SINGAPORE: The logins and passwords of about 50,000 Singapore government email accounts were found in “illegal data banks” in January but most were outdated or "bogus addresses", said authorities on Thursday (Mar 21).
“GovTech was alerted to the presence of email credentials in illegal data banks in Jan 2019. These credentials comprise email addresses and passwords provided by individuals,” said a spokesman from the Smart Nation and Digital Government Group.
READ: Singapore health system hit by ‘most serious breach of personal data’ in cyberattack; PM Lee's data targeted
About 50,000 of the compromised details were government email addresses, the spokesman added, but only 119 of the addresses were still being used. The rest were "either outdated or bogus addresses", he said.
According to Russian cybersecurity firm Group-IB, the compromised credentials involved accounts from the Ministry of Education (MOE), Ministry of Health (MOH), Singapore Police Force, as well as the National University of Singapore.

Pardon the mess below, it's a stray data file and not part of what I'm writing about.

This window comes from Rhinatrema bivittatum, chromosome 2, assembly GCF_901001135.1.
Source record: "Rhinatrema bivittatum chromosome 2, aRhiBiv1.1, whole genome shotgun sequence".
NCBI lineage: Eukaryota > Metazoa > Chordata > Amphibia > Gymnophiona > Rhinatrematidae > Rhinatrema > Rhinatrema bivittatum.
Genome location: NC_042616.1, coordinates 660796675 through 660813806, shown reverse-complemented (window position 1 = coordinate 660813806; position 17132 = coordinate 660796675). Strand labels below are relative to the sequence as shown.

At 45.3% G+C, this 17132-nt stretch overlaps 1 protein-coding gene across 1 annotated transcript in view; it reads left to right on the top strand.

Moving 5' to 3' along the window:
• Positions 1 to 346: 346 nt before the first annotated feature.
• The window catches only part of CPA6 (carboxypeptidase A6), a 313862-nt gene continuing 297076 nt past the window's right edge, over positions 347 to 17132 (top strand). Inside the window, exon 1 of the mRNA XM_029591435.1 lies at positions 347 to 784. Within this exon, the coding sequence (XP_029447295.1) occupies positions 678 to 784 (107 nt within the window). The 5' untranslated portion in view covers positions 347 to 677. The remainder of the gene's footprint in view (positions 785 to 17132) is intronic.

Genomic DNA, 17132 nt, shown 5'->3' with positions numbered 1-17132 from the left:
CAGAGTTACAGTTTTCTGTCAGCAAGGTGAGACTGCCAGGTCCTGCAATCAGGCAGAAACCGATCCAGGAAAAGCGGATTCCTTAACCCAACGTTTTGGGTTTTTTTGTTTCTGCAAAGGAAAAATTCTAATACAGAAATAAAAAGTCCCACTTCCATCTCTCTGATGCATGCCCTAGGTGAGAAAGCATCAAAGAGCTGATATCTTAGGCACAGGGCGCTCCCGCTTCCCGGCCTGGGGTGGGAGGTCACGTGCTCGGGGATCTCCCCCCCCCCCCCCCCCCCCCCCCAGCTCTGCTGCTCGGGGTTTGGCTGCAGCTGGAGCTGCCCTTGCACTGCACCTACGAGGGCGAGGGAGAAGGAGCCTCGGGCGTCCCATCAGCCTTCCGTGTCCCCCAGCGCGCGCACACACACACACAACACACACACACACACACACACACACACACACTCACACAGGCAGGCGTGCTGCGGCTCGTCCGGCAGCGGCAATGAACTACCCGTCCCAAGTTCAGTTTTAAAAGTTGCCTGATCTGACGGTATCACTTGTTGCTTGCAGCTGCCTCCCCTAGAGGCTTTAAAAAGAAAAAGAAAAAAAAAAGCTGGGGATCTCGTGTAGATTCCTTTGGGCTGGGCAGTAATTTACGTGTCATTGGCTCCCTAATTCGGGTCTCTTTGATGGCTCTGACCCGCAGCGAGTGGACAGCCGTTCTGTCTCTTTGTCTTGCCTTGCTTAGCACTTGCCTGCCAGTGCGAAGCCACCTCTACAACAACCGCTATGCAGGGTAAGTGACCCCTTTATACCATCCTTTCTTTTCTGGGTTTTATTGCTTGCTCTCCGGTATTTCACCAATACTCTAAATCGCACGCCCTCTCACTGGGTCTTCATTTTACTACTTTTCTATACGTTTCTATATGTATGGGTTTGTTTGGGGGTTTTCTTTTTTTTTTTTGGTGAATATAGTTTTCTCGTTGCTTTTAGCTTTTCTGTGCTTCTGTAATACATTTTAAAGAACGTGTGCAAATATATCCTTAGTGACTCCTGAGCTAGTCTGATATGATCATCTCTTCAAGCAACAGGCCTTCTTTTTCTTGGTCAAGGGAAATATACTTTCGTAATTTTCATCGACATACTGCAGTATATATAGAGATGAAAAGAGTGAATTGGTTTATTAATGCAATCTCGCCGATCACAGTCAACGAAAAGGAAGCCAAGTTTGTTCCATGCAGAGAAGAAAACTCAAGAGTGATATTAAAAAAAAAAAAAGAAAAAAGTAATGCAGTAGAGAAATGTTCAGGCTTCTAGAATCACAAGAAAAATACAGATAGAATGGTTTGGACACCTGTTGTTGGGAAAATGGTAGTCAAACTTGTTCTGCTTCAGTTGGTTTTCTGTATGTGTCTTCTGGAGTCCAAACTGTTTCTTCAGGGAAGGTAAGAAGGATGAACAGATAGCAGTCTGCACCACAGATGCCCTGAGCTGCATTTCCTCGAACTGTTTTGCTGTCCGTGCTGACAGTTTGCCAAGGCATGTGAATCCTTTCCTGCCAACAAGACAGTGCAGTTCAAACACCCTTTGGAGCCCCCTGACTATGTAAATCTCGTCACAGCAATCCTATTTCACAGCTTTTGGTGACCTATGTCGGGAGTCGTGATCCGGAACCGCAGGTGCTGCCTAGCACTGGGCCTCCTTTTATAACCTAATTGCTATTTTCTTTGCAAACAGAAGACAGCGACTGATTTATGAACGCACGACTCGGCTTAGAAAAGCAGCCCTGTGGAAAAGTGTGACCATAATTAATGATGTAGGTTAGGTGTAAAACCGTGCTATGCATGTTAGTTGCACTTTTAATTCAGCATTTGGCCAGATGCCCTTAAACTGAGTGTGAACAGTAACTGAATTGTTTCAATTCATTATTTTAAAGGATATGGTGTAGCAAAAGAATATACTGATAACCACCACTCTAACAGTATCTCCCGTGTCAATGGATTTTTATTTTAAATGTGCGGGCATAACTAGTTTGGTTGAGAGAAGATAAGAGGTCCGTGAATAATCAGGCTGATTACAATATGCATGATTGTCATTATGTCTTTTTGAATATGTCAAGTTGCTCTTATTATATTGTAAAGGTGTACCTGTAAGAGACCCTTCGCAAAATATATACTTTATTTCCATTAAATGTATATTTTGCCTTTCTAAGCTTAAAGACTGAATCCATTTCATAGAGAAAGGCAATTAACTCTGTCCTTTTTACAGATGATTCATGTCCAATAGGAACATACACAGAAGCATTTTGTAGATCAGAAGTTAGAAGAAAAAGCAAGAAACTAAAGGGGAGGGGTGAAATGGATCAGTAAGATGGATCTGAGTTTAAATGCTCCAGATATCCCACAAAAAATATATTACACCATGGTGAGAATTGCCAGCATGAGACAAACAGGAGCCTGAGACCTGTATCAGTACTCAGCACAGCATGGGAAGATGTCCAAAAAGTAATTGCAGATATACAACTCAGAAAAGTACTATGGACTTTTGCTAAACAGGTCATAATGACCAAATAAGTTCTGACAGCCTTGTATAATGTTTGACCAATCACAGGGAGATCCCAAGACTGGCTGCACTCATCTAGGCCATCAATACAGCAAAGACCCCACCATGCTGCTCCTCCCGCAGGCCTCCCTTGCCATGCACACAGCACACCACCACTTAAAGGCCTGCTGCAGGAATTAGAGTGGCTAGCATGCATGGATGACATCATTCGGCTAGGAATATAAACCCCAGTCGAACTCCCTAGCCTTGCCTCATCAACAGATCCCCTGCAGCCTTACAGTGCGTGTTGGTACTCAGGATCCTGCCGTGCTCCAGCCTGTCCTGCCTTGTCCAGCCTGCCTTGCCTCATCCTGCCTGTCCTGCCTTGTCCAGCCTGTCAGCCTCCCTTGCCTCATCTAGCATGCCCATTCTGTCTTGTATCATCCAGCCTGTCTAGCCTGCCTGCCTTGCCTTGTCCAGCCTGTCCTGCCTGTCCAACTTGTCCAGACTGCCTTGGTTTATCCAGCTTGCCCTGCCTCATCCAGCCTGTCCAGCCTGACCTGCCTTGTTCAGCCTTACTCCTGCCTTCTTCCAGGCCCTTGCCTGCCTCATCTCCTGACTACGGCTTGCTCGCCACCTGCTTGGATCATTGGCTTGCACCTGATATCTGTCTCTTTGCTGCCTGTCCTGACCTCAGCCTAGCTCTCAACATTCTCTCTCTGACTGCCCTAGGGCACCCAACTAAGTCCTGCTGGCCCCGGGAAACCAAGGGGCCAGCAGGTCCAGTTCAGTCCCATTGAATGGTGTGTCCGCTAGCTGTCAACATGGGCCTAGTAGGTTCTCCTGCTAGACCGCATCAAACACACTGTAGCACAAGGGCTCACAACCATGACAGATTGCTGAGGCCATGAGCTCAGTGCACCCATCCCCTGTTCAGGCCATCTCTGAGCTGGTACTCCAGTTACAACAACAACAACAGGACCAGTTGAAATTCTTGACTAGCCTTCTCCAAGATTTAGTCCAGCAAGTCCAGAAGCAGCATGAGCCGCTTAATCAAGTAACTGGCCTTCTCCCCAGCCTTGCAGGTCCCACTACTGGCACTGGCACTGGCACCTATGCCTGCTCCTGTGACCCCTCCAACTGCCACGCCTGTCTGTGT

"As an immediate precautionary measure, all officers with affected credentials have changed their passwords," the spokesman for the Smart Nation and Digital Government Group said.
No other information was leaked except for the email address and password.
The spokesperson added that the credentials were not leaked from the government systems, but from the use of these addresses for the officers’ personal and non-official purposes.
READ: Commentary: Deterrence, retaliation and arms control - a guide to tackling information warfare
"Officers have been reminded not to use government email addresses for such purposes, as part of basic cyber hygiene," the spokesman said.
In response to Channel NewsAsia's queries, the Singapore Police Force said that based on a review of the compromised credentials, no user information and passwords which are used for accessing police systems were compromised.
"Only the user information and password of one employee from the POLWEL Co-operative Society Limited was affected, and his account has been disabled. POLWEL’s computers are not linked to police’s systems," the police added.
Group-IB also said in their press release that it detected 19,928 compromised payment cards related to Singapore banks on the dark web last year. This was a 56 per cent jump from the year before.
The firm added that underground market value of Singapore's bank cards last year was about S$640,000.
Singapore's health ministry has been hit with four IT-related incidents in the past nine months, including the SingHealth cyberattack last June which saw the health records of 1.5 million Singaporeans stolen.